[Show abstract][Hide abstract] ABSTRACT: Quantum impurity models describe interactions between some local degrees of freedom and a continuum of non-interacting fermionic or bosonic states. The investigation of quantum impurity models is a starting point towards the understanding of more complex strongly correlated systems, but quantum impurity models also provide the description of various correlated mesoscopic structures, biological and chemical processes, atomic physics and describe phenomena such as dissipation or dephasing. Prototypes of these models are the Anderson impurity model, or the single- and multi-channel Kondo models. The numerical renormalization group method (NRG) proposed by Wilson in mid 70's has been used in its original form for a longtime as one of the most accurate and powerful methods to deal with quatum impurity problems. Recently, a number of new developments took place: First, a spectral sum-conserving density matrix NRG approach (DM-NRG) has been developed, which has also been generalized for non-Abelian symmetries. In this manual we introduce some of the basic concepts of the NRG method and present recently developed Flexible DM-NRG code. This code uses user-defined non-Abelian symmetries dynamically, computes spectral functions, expectation values of local operators for user-defined impurity models. The code can also use a uniform density of states as well as a user-defined density of states. The current version of the code assumes fermionic bath's and it uses any number of U(1), SU(2) charge SU(2) or Z(2) symmetries. The Flexible DM-NRG code can be downloaded from http://www.phy.bme.hu/~dmnrg
[Show abstract][Hide abstract] ABSTRACT: We generalize the spectral sum rule preserving density matrix numerical renormalization group (DM-NRG) method in such a way that it can make use of an arbitrary number of not necessarily Abelian, local symmetries present in the quantum impurity system. We illustrate the benefits of using non-Abelian symmetries by the example of calculations for the T-matrix of the two-channel Kondo model in the presence of magnetic field, for which conventional NRG methods produce large errors and/or take a long run-time. Comment: 12 pages, 6 figures, PRB format
[Show abstract][Hide abstract] ABSTRACT: Dynamical correlations of various local operators are studied in the spin-half two-channel Kondo (2CK) model in the presence of channel anisotropy or external magnetic field. A conformal field theory-based scaling approach is used to predict the analytic properties of various spectral functions in the vicinity of the two-channel Kondo fixed point. These analytical results compare well with highly accurate density matrix numerical renormalization group results. The universal cross-over functions interpolating between channel-anisotropy or magnetic field-induced Fermi liquid regimes and the two-channel Kondo, non-Fermi liquid regimes are determined numerically. The boundaries of the real 2CK scaling regime are found to be rather restricted, and to depend both on the type of the perturbation and on the specific operator whose correlation function is studied. In a small magnetic field, a universal resonance is observed in the local fermion's spectral function. The dominant superconducting instability appears in the composite superconducting channel. Comment: 20 pages, 24 figures, PRB format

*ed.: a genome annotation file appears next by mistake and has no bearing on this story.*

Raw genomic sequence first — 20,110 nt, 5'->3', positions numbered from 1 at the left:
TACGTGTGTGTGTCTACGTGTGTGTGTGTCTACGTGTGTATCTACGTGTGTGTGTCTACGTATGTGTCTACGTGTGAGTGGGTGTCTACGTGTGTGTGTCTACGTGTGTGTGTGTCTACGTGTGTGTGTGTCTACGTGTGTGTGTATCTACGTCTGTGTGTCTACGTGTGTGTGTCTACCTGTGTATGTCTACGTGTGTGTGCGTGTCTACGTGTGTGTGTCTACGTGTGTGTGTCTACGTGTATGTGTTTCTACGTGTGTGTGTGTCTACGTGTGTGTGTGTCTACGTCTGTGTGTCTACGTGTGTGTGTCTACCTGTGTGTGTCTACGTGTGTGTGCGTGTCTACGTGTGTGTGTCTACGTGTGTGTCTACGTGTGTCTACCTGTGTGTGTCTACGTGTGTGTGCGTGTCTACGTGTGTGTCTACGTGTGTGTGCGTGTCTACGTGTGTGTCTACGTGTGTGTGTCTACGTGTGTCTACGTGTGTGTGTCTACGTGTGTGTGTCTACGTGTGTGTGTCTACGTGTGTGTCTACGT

[Show abstract][Hide abstract] ABSTRACT: We study finite-frequency transport properties of the double-dot system recently constructed to observe the two-channel Kondo effect [R. M. Potok et al., Nature 446, 167 (2007)]. We derive an analytical expression for the frequency-dependent linear conductance of this device in the Kondo regime. We show how the features characteristic of the 2-channel Kondo quantum critical point emerge in this quantity, which we compute using the results of conformal field theory as well as numerical renormalization group methods. We determine the universal cross-over functions describing non-Fermi liquid vs. Fermi liquid cross-overs and also investigate the effects of a finite magnetic field.
Physical Review B 07/2007; 76(15). DOI:10.1103/PhysRevB.76.155318 · 3.66 Impact Factor